Get practical support with your gambling problem Forum Friends and Family How to leave my gambling boyfriend

Viewing 9 posts - 1 through 9 (of 9 total)
  • Author
    Posts
  • #6040
    goIU1992
    Participant

    Hi, everyone. This is my first time writing in this forum but I think it is really time for me to hear from others who can relate. Sometimes people I am close with don’t understand how much being with someone you love very much with a gambling problem can cause so many emotions. I feel like people either 1) don’t think a gambling problem can be that serious, or 2) think that person is terrible and tell you to leave them without understanding the major guilt you feel for leaving someone you love with such a terrible mental illness.
    Back story:
    I have been with my boyfriend for 3 1/2 years. He is truly an amazing person and has never done me wrong. However, about 2 years ago he started going to the casino. Eventually he started hiding it because he was going so much. He started by calling me crying and asking to see me because he lost his money (happened three times, and at the time, I didn’t even consider that he could possibly have a gambling problem). Now, it is so serious that he has taken money from his brother (which he paid back within 2 months, though), loses his whole paychecks to the casino, etc. We live in Indiana and we have the option to sign up for the voluntary exclusion program which prevents him from going in to a casino in Indiana, and if he does he can be arrested. I thought this was a huge step and everything was going to be okay. He started GA meetings, but eventually got bored of them because he said “they were the same old thing every time” and also that they made him feel “weird”. He stopped going to those. I thought everything was going to be okay until he told me that he found casinos in Illinois and lost all his money again. He failed to celebrate my birthday with me because he went to the casino in the morning prior to our plans, thought he was going to win and could take me out somewhere nice, and then ended up losing the money. So we broke up, but got back together because every time I see him cry and beat himself up over his problem I feel terrible guilt and want to be there for him. We got back together and had a great 2 months, but just two days ago he told me he went back to the casino and lost his whole paycheck again. He broke up with me again because he does not want me to be with someone like him, and does not want to bring my life down. He’s right… I am young (23) and I don’t want him to bring my life down. But I love him so much and really want to be there for him. But my rational mind knows that I shouldn’t. I guess I just need help on how to get past the guilt of not being able to be there for him because the other part of me wants to stay in hopes he’ll get better. I’d hate to see him in several years and hear he is doing better because then I know that I missed out on a future with someone I care about. This is probably the hardest thing I’ve ever had to go through, and I feel like I don’t have anyone who can relate.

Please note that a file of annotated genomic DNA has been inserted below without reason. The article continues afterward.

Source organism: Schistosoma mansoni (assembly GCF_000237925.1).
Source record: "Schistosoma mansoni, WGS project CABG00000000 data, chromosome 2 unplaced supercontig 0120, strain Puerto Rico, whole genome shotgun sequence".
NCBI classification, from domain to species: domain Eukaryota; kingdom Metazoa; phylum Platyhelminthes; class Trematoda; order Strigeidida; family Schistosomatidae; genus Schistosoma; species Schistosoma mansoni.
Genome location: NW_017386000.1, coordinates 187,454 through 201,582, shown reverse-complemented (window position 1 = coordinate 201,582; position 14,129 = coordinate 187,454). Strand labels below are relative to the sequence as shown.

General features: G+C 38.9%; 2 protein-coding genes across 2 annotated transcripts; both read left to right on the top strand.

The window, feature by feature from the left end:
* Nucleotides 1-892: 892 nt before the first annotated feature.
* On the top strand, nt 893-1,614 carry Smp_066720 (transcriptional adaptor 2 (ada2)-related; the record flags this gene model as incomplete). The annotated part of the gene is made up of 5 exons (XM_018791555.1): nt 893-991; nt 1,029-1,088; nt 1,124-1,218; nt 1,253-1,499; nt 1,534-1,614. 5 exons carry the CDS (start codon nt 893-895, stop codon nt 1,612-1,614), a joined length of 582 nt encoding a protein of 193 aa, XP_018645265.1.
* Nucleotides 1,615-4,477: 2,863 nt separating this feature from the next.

Sorry for it being so long!! Thank you for taking the time to read this.

    #6041
    velvet
    Moderator

    Hello GoIU

    Thanks for starting a thread in the Gambling Therapy friends and family forum. This forum will provide you with warmth and understanding from your peers.

    Feel free to use the friends and family group, you’ll find the times for these if you click on the “Group times” box on our Home page

    Read about the friends and Family Online Groups

    Now that you have introduced yourself you’ll find that many of the people you meet here have already read your initial introduction and they’ll welcome you in like an old friend 🙂

    If you’re the friend or family member of someone who is either in, or has been through, the GMA residential programme please take extra care to make sure that nothing you say in groups, or on our forums, inadvertently identifies that person. Even if your loved one isn’t connected with GMA, please don’t identify them either directly or indirectly just in case they decide to use the site themselves.

    You’ll find a lot of advice on this site, some of which you’ll follow, some you won’t…but that’s ok because only you fully understand your